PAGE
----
2.1. Background

The Hammond B3 is an electronic drawbar organ. This means that you push or pull several bars that control which harmonics are played when you hit the keys, so you can make different sounds by changing the configuration of the bars. Each key on the B3 can have a maximum of 9 harmonics, each with a different volume. These 9 are found on the S80 between elements #079-087, starting with the name “D16” going all the way up to “D1”.

When people talk about Hammond drawbar registrations, or configurations of how far the drawbars are pulled out, they may use something like this: 88 8000 000. These indicate how far the drawbars are to be pulled; in that configuration, one pulls out the first three drawbars (16, 5 1/3, 8) all the way, as the maximum volume on a Hammond is 8, and the other six are left alone or fully pushed in.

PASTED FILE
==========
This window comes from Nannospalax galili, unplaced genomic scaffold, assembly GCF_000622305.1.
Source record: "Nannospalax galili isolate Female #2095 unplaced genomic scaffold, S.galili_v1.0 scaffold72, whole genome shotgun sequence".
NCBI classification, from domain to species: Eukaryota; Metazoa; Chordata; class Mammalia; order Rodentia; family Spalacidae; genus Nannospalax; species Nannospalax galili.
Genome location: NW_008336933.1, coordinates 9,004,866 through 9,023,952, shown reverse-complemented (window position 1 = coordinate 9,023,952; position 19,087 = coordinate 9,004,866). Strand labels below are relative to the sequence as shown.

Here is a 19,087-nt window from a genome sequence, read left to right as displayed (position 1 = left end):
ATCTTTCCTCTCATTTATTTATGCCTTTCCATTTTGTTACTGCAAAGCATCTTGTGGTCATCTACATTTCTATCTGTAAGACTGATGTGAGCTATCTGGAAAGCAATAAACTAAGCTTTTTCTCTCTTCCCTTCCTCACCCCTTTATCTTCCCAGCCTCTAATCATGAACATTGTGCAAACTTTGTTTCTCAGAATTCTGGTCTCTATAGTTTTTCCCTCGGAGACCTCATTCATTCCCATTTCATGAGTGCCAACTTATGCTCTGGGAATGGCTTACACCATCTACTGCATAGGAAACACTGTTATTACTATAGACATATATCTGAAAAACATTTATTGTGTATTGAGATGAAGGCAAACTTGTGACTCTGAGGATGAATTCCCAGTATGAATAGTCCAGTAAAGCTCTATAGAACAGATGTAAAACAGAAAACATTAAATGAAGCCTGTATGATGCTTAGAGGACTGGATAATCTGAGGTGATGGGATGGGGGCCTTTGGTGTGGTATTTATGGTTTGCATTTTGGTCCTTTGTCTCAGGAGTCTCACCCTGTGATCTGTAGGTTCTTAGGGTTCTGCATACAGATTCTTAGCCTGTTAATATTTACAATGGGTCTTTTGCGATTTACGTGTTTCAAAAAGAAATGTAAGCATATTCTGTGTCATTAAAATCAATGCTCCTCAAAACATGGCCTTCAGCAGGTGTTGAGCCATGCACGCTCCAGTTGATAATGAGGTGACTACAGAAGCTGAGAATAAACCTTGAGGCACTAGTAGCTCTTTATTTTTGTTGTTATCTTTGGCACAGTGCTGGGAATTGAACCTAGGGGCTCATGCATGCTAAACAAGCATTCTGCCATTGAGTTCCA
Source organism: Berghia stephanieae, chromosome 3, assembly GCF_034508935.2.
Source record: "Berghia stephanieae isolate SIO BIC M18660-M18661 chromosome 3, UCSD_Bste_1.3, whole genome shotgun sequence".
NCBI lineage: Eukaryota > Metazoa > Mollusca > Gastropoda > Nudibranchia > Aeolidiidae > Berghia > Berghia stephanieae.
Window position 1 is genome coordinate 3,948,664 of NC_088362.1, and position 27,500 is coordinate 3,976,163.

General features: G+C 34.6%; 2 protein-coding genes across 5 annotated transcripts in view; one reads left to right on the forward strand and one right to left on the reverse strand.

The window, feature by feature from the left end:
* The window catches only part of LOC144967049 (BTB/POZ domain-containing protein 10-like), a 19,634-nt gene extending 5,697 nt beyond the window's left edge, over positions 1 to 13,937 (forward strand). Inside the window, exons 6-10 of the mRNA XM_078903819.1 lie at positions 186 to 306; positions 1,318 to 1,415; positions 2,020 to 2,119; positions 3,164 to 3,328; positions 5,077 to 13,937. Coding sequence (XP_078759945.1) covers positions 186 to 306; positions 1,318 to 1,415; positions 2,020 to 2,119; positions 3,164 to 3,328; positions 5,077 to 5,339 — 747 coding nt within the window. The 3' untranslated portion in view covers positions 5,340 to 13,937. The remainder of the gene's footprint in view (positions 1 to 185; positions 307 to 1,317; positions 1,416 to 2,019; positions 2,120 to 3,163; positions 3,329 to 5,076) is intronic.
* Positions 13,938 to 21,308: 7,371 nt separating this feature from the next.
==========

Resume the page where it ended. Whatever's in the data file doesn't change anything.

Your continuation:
2.1.1. Strategy

Our strategy for creating the sound will be as follows. The S80 comes with pre-sampled waveforms of the Hammond's different harmonics, the 16, 5 1/3, 8, and others mentioned above. We can make an element of a voice be one of these waveforms. A voice has a maximum of four elements, so we cannot fit all of the nine drawbars' harmonics in a single voice. However, we can layer two voices together in a performance to get more available elements — two voices for eight elements, three voices for 12 elements, and so on.

The particular drawbar registration that we will create in this chapter uses 6 harmonics plus one extra waveform to round out the sound, so we need 7 elements. This means we can fit everything in two voices, one with four elements and another one with three. We will finally layer the two voices together in a performance so that they sound simultaneously when we play.